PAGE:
Jump to ContentJump to Main Navigation
Language in Our BrainThe Origins of a Uniquely Human Capacity$
Users without a subscription are not able to see the full content.

Angela D. Friederici

Print publication date: 2017

Print ISBN-13: 9780262036924

Published to MIT Press Scholarship Online: May 2018

DOI: 10.7551/mitpress/9780262036924.001.0001

Show Summary Details
Page of

PRINTED FROM MIT PRESS SCHOLARSHIP ONLINE (www.mitpress.universitypressscholarship.com). (c) Copyright The MIT Press, 2021. All Rights Reserved. An individual user may print out a PDF of a single chapter of a monograph in MITSO for personal use.date: 26 September 2021

Evolution of Language

Evolution of Language

(p.203) 7 Evolution of Language
Language in Our Brain

Angela D. Friederici

Noam Chomsky

The MIT Press

The past and current views of language evolution all center around a crucial question: What led to the human faculty of language and can it be explained by continuity of phylogenesis from non-human to human primates? The view that is presented here holds that the difference between human and non-human primates lies in the structure of their brains, particularly in the way the relevant brain areas are connected by white matter fiber tracts. During the evolution of language two crucial abilities had to evolve: these are first, sensory-motor learning, and second, the ability to process hierarchical structures. Across-species comparisons between the human and non-human primate brain reveal cytoarchitectonic and connectivity differences. Although still under discussion, the available paleoanthropological findings suggest a reorganization of the brain during phylogeny, and a possible rewiring which, due to the prolonged ontogeny in humans, is shaped by environmental input.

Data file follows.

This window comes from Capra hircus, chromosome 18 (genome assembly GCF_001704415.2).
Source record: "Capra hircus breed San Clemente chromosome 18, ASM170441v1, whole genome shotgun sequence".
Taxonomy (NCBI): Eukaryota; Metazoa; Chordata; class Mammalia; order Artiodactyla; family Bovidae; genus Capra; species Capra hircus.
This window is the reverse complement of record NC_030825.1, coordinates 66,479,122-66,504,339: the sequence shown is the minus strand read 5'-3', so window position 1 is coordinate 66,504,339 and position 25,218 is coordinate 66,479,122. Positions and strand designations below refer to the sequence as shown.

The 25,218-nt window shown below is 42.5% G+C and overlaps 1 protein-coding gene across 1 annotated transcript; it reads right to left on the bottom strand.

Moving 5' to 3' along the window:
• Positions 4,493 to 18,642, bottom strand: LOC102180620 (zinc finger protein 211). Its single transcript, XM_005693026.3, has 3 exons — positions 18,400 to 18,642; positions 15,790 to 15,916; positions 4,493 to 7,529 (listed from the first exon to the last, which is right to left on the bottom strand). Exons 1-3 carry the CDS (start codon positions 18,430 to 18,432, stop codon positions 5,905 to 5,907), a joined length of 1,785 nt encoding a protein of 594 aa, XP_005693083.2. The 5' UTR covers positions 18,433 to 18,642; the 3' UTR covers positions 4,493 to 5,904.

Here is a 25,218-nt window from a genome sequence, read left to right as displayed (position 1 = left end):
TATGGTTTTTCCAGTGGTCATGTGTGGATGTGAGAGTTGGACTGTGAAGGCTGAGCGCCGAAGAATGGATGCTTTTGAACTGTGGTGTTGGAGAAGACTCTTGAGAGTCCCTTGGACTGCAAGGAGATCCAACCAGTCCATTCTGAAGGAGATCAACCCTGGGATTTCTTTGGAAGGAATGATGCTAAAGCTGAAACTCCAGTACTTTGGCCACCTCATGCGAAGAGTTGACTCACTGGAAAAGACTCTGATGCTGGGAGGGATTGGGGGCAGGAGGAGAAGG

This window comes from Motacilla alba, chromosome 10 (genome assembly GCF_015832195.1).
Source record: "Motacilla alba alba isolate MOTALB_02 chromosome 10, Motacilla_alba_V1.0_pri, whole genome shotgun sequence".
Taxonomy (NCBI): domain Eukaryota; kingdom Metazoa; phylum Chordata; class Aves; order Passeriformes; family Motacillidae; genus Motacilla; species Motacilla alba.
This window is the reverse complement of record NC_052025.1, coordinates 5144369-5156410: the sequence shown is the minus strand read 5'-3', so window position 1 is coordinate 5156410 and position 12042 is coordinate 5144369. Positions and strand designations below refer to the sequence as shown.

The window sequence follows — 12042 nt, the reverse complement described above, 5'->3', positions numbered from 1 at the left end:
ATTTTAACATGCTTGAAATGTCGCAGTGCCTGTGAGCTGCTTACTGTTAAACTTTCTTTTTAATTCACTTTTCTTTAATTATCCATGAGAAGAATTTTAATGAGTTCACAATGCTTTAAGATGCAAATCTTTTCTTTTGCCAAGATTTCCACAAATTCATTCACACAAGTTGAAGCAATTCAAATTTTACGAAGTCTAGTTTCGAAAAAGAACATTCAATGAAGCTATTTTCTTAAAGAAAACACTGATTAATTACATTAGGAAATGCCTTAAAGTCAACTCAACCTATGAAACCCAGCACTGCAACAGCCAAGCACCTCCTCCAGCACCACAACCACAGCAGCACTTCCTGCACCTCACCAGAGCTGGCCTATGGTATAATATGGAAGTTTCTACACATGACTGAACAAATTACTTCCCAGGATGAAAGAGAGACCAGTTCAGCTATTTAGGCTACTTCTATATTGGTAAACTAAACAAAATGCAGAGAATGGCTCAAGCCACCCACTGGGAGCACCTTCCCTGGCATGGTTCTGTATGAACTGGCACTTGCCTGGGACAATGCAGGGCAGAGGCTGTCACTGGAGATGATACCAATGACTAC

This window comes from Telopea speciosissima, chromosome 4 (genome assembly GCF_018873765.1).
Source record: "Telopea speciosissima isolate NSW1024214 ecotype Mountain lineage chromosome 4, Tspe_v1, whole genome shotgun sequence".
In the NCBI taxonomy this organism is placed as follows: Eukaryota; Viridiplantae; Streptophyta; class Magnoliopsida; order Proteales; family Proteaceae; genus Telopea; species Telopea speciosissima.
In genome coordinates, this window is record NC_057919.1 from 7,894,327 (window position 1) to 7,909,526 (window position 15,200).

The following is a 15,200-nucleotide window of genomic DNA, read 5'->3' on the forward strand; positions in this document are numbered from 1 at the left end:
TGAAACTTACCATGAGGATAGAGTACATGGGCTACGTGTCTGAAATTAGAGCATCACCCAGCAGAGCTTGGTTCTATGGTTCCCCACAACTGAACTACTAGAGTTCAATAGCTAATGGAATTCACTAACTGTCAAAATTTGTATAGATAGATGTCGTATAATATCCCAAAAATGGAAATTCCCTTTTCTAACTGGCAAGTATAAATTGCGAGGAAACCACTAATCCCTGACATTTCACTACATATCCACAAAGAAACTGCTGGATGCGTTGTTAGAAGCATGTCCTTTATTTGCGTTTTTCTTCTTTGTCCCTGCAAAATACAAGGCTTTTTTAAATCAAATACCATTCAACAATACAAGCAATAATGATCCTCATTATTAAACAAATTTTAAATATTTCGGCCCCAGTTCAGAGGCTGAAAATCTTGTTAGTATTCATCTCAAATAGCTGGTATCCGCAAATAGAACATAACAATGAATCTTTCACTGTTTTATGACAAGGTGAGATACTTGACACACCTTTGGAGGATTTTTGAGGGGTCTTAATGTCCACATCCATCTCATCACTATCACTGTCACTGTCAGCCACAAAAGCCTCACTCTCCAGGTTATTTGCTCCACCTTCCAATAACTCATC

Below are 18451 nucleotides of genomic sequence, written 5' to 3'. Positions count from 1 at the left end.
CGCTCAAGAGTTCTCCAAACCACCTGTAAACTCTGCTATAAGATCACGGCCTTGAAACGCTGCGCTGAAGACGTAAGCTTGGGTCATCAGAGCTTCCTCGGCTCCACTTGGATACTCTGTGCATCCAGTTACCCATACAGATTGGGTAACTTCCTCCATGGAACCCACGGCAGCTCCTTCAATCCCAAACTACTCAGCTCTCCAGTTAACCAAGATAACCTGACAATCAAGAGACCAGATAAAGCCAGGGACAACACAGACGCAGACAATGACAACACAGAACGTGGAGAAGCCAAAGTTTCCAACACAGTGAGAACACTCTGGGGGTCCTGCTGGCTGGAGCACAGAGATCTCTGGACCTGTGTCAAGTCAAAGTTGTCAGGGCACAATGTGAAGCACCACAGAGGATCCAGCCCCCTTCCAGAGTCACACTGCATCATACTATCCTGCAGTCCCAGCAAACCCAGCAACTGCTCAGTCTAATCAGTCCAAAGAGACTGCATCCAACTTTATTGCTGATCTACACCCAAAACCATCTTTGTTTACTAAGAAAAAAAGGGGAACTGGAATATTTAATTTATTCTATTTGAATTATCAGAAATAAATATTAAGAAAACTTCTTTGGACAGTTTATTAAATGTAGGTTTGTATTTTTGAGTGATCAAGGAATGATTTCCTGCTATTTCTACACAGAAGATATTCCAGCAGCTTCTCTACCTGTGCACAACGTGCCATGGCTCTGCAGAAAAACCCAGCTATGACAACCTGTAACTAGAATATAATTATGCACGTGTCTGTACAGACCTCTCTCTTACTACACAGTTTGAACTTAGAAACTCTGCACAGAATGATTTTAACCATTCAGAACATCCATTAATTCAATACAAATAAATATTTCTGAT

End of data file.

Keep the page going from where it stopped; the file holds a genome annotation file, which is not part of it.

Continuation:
Keywords:   language evolution, phylogeny, paleoanthropology, non-human primates, sensory-motor learning, evolutionary step, cytoarchitectonics, environmental input

MIT Press Scholarship Online requires a subscription or purchase to access the full text of books within the service. Public users can however freely search the site and view the abstracts and keywords for each book and chapter.

Please, subscribe or login to access full text content.

If you think you should have access to this title, please contact your librarian.

To troubleshoot, please check our FAQs, and if you can't find the answer there, please contact us.